146
views
0
recommends
+1 Recommend
0 collections
    12
    shares
      • Record: found
      • Abstract: found
      • Article: not found

      Emergence of artemisinin-resistant malaria on the western border of Thailand: a longitudinal study

      Read this article at

      ScienceOpenPublisherPMC
      Bookmark
          There is no author summary for this article yet. Authors can add summaries to their articles on ScienceOpen to make them more accessible to a non-specialist audience.

          Summary

          Background

          Artemisinin-resistant falciparum malaria has arisen in western Cambodia. A concerted international effort is underway to contain artemisinin-resistant Plasmodium falciparum, but containment strategies are dependent on whether resistance has emerged elsewhere. We aimed to establish whether artemisinin resistance has spread or emerged on the Thailand–Myanmar (Burma) border.

          Methods

          In malaria clinics located along the northwestern border of Thailand, we measured six hourly parasite counts in patients with uncomplicated hyperparasitaemic falciparum malaria (≥4% infected red blood cells) who had been given various oral artesunate-containing regimens since 2001. Parasite clearance half-lives were estimated and parasites were genotyped for 93 single nucleotide polymorphisms.

          Findings

          3202 patients were studied between 2001 and 2010. Parasite clearance half-lives lengthened from a geometric mean of 2·6 h (95% CI 2·5–2·7) in 2001, to 3·7 h (3·6–3·8) in 2010, compared with a mean of 5·5 h (5·2–5·9) in 119 patients in western Cambodia measured between 2007 and 2010. The proportion of slow-clearing infections (half-life ≥6·2 h) increased from 0·6% in 2001, to 20% in 2010, compared with 42% in western Cambodia between 2007 and 2010. Of 1583 infections genotyped, 148 multilocus parasite genotypes were identified, each of which infected between two and 13 patients. The proportion of variation in parasite clearance attributable to parasite genetics increased from 30% between 2001 and 2004, to 66% between 2007 and 2010.

          Interpretation

          Genetically determined artemisinin resistance in P falciparum emerged along the Thailand–Myanmar border at least 8 years ago and has since increased substantially. At this rate of increase, resistance will reach rates reported in western Cambodia in 2–6 years.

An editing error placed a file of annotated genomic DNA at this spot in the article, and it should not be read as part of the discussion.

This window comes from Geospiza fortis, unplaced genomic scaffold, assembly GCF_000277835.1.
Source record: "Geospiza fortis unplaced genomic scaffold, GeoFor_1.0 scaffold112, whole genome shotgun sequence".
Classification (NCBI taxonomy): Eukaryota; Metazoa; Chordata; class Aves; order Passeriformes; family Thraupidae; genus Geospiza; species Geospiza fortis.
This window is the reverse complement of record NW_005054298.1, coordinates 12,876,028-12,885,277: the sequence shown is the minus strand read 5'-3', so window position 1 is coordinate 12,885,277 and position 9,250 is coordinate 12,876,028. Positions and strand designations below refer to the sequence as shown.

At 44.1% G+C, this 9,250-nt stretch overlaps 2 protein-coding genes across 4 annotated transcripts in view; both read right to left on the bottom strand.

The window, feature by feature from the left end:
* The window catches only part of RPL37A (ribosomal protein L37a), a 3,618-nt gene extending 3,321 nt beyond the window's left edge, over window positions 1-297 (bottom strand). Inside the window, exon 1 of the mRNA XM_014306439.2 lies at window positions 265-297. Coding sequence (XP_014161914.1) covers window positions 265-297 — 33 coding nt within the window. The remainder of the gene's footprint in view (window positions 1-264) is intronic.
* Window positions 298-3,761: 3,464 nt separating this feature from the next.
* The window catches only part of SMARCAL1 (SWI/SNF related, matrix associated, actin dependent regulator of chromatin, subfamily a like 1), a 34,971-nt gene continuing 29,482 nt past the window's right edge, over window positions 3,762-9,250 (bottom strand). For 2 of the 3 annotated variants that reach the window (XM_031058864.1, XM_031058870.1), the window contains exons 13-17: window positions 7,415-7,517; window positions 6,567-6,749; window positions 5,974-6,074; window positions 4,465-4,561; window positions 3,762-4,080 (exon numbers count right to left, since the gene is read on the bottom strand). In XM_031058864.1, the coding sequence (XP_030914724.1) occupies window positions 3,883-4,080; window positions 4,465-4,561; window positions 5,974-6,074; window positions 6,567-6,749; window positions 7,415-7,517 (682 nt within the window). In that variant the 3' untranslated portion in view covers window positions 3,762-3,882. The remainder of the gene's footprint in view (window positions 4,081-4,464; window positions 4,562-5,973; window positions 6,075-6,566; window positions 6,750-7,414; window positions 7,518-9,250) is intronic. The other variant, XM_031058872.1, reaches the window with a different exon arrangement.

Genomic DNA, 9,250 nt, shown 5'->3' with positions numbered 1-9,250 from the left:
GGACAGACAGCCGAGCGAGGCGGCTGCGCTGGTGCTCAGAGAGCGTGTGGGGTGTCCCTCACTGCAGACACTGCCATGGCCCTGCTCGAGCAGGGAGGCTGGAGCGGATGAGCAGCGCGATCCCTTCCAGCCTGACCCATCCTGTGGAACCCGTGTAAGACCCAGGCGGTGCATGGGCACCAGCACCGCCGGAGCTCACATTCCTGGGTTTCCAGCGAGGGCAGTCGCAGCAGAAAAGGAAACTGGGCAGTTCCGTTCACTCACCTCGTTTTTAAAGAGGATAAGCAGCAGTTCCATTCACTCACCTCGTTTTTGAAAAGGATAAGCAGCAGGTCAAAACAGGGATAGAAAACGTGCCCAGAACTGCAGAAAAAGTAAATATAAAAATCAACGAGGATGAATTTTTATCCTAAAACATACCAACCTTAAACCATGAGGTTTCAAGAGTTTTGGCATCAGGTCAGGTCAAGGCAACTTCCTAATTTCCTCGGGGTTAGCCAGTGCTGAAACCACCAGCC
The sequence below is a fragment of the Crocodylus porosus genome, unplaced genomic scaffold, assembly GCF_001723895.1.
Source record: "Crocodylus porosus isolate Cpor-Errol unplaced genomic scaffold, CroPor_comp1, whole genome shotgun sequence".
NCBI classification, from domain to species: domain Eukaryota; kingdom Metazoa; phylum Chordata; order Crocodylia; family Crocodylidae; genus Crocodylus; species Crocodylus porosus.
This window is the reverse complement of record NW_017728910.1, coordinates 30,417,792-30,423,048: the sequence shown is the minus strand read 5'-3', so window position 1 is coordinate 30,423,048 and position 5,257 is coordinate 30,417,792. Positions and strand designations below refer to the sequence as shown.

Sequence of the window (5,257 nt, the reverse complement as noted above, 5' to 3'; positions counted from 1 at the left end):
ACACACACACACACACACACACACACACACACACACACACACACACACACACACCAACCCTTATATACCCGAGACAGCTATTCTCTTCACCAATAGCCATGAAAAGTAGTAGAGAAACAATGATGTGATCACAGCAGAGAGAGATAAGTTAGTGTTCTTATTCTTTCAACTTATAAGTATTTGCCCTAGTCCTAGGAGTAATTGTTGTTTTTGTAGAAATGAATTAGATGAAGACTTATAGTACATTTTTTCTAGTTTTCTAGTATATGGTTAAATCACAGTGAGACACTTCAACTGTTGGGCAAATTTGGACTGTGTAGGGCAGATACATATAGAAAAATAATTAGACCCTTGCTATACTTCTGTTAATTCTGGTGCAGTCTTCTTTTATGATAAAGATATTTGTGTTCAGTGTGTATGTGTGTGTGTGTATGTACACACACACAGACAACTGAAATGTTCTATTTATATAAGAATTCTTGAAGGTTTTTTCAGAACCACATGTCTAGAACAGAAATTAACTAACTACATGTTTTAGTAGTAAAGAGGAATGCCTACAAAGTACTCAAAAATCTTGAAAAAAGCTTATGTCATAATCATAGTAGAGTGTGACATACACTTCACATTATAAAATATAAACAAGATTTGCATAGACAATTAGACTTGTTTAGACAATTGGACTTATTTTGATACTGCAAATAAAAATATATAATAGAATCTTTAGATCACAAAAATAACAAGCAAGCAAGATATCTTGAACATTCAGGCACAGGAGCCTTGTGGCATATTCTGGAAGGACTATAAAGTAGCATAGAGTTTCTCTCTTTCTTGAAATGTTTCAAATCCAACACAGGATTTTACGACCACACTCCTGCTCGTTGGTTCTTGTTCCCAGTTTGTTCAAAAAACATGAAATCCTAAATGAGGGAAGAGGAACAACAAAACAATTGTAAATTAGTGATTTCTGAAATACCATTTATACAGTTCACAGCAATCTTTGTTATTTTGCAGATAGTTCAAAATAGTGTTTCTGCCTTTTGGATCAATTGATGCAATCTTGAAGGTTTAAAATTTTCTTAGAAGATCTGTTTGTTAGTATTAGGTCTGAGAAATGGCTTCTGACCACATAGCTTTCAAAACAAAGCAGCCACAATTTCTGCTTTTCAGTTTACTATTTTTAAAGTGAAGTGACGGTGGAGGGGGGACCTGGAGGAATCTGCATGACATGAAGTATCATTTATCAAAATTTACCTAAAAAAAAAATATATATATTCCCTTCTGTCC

Funding

          The Wellcome Trust and National Institutes of Health.

          Related collections

          Most cited references 28

          • Record: found
          • Abstract: found
          • Article: not found

          Qinghaosu (artemisinin): the price of success.

           Andrew White (2008)
          Artemisinin and its derivatives have become essential components of antimalarial treatment. These plant-derived peroxides are unique among antimalarial drugs in killing the young intraerythrocytic malaria parasites, thereby preventing their development to more pathological mature stages. This results in rapid clinical and parasitological responses to treatment and life-saving benefit in severe malaria. Artemisinin combination treatments (ACTs) are now first-line drugs for uncomplicated falciparum malaria, but access to ACTs is still limited in most malaria-endemic countries. Improved agricultural practices, selection of high-yielding hybrids, microbial production, and the development of synthetic peroxides will lower prices. A global subsidy would make these drugs more affordable and available. ACTs are central to current malaria elimination initiatives, but there are concerns that tolerance to artemisinins may be emerging in Cambodia.